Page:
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Eileen McClelland

Holiday-Customer Strategies Reveal Universal Sales Truths

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The Big Story for INSTORE’s November 2015 issue is about customer types retailers may encounter between Black Friday and Christmas Eve.

Thanks, Brain Squadders for being so descriptive when conjuring up images of those colorful types – high maintenance, low maintenance – I heard about them all.

But the approach to Christmas sales boils down to this: Be grateful for the traffic, (no matter how odd, under-dressed or dramatic), treat everyone with respect, provide a "wow" experience, and make the kind of friendly first impression that will lead to a long and meaningfully profitable relationship.

And of course, don’t pre-judge anyone: “We are so eager to rush off to the next customer because we are sure they are going to buy,” says Becka Johnson Kibby, sales and training manager for The Edge Retail Academy. “But you truly never know who is going to buy.”

Dealing with a budget

Kate Peterson of Performance Concepts says that shoppers today – no matter the type – are more impressed by service than anything else. There was a time, she says, when you could tell a customer a ring is worth $10,000 because of its features. Now, your approach has got to be about the customer as an individual – what they get for what they spend.

What makes it a good value to the individual?

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“Remind sales people that shoppers are not just trying to save money, they’re trying to make the best choice with the money they have,” she says. “If they don’t love it, you’re never going to make it valuable to them. If they do love it, they will spend way more than they planned to. So when they say, `It’s expensive,’ don’t argue with them. Say, well of course it is. The best always is and you have great taste. “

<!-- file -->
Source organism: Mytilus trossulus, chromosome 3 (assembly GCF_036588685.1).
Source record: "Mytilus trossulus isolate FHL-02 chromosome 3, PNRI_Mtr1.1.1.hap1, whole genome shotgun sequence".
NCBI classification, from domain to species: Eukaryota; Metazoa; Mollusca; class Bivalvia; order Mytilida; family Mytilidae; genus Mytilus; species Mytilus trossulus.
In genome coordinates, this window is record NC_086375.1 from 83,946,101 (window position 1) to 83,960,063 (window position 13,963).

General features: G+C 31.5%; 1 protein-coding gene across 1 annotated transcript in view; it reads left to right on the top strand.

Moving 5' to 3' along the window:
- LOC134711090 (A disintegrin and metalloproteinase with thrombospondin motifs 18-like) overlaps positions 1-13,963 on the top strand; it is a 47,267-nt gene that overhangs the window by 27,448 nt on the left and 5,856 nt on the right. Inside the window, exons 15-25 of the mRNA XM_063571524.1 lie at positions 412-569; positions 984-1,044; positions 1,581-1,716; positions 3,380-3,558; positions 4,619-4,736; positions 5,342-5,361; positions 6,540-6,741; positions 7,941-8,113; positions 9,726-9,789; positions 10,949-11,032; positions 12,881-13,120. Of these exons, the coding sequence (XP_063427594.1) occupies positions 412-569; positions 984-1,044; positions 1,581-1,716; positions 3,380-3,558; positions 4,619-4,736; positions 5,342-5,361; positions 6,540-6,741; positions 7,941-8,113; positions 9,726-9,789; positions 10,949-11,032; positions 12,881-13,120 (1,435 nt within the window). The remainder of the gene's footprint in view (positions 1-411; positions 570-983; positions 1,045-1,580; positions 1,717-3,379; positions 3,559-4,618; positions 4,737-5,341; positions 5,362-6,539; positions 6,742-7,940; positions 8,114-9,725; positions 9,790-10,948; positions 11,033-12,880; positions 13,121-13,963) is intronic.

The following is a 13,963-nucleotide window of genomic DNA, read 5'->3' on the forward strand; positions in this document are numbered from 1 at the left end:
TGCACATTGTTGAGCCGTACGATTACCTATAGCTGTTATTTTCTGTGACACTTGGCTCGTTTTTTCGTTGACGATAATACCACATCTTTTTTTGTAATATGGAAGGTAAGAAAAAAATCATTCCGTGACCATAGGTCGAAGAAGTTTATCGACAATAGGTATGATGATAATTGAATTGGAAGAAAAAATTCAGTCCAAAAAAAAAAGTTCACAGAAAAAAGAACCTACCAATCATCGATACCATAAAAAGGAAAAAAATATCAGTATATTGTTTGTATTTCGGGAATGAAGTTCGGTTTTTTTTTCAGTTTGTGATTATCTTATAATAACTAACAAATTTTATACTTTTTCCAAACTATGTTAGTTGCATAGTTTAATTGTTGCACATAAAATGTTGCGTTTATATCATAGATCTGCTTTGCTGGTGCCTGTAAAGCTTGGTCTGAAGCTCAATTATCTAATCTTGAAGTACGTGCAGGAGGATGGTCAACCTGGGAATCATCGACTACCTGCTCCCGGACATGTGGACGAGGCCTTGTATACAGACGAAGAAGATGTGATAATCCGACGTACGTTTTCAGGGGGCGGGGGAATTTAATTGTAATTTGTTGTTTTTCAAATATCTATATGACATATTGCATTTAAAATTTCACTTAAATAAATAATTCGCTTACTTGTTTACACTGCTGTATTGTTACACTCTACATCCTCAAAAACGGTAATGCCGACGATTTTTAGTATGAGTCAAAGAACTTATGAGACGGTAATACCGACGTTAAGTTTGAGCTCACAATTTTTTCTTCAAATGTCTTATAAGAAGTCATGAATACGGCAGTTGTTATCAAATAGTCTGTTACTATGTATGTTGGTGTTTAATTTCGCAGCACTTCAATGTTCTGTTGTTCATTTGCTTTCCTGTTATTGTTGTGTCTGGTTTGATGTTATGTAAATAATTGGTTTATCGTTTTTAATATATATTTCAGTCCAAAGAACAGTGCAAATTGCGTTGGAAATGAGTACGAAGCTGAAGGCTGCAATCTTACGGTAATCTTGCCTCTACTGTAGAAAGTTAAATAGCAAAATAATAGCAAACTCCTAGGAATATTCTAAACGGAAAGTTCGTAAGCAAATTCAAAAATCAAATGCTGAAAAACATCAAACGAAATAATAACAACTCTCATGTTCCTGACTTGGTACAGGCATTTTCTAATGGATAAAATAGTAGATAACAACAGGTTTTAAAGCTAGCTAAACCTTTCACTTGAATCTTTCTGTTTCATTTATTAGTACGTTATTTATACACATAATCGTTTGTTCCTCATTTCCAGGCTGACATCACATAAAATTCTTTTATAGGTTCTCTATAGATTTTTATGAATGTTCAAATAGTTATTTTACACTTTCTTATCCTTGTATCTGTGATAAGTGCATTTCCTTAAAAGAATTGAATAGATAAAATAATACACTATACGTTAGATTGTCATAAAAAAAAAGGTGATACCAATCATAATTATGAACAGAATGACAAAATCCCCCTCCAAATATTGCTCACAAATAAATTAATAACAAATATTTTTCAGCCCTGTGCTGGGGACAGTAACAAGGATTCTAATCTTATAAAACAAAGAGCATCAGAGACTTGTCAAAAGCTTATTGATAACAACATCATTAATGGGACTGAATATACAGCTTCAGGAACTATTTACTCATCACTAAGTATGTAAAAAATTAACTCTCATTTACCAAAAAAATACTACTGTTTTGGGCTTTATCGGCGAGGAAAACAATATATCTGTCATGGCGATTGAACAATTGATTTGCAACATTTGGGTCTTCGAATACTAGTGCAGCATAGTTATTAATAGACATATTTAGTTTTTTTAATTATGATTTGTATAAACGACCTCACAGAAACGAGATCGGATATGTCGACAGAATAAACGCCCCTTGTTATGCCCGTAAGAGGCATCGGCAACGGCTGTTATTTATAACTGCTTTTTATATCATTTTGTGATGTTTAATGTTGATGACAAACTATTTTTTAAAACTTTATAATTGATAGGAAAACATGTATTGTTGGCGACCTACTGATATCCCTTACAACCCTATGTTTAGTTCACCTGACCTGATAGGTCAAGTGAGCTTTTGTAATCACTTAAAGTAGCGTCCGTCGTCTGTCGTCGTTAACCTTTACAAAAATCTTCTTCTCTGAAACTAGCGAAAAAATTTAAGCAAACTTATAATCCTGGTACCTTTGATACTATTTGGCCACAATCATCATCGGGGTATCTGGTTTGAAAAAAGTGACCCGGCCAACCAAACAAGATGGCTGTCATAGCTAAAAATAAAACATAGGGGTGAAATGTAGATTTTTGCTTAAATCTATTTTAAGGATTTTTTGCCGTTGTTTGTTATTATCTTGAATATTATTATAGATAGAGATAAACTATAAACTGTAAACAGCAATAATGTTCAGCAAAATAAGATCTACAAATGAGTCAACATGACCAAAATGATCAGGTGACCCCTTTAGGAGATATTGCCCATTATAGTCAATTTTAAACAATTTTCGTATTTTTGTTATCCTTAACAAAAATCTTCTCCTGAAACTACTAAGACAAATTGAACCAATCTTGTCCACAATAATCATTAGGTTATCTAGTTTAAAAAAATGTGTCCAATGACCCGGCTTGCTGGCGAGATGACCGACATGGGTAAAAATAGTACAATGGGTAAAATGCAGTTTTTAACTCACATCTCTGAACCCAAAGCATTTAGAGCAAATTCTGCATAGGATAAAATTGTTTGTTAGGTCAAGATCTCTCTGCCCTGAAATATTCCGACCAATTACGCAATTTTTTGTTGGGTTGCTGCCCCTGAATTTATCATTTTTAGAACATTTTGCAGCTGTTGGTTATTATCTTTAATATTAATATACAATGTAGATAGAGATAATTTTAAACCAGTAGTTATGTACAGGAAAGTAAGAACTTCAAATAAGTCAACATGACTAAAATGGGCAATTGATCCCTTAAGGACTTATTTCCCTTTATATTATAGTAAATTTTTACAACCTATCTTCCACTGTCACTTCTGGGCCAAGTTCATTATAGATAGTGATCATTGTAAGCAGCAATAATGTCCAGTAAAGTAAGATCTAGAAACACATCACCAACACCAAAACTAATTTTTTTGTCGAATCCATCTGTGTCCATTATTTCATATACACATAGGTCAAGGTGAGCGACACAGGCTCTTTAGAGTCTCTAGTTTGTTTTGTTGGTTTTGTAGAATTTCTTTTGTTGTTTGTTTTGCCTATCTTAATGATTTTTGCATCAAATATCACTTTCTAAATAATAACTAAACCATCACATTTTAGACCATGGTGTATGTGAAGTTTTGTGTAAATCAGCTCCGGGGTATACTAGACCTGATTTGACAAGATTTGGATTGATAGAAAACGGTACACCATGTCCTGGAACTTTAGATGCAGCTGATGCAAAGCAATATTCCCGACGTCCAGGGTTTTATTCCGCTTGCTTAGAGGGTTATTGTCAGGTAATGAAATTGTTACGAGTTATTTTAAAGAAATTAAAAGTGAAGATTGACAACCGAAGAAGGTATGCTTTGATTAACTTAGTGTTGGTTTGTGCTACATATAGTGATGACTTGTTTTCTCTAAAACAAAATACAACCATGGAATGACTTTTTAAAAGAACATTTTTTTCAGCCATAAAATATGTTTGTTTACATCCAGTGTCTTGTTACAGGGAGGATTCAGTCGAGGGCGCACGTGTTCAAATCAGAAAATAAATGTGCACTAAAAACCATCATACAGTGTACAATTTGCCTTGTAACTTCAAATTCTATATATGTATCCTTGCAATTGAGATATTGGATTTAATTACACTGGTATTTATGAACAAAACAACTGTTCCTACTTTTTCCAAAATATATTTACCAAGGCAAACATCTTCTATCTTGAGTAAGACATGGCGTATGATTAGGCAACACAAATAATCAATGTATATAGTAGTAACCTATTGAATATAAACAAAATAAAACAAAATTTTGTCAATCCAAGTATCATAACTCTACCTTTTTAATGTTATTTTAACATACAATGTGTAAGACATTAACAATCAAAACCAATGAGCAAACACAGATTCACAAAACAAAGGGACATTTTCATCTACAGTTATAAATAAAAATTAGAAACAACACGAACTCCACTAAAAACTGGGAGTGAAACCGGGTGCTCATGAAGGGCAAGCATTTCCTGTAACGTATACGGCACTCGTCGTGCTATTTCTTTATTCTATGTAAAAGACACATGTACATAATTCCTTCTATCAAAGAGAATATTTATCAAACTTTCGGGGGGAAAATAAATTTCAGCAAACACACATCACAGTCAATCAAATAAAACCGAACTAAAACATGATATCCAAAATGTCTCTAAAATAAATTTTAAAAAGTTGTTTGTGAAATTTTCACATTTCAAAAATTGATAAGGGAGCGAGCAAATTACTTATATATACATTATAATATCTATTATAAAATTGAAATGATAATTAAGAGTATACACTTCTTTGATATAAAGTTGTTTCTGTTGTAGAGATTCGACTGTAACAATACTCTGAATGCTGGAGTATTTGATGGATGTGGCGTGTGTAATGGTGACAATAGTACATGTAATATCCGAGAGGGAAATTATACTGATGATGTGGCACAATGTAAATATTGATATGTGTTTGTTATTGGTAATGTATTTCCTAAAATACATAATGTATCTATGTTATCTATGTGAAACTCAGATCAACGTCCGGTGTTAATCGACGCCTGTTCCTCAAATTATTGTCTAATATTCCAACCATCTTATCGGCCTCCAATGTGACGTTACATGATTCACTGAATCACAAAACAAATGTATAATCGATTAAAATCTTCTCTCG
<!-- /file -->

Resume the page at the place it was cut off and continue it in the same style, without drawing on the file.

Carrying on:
Find out what they love most about it by asking the right questions and find something they’ll love at a price they are comfortable with.

And no matter what the customer looks like, assume he or she can afford the best you have to offer.

The Internet Shopper

Everyone’s worried about the Internet price shopper, in particular. But if they show up in your store, they are yours to lose now, Kibby says. More than 90 percent of shoppers do online research. If they are looking for your help, something stopped them from pushing the buy button. It was likely the longing for great service and a more personal experience.

“Listen carefully to what their needs are,” Kibby says. “Ask them what they loved about what they saw online. That will help steer you in the right direction in the store.”

Eileen McClelland is the Managing Editor of INSTORE. She believes that every jewelry store has the power of cool within them.

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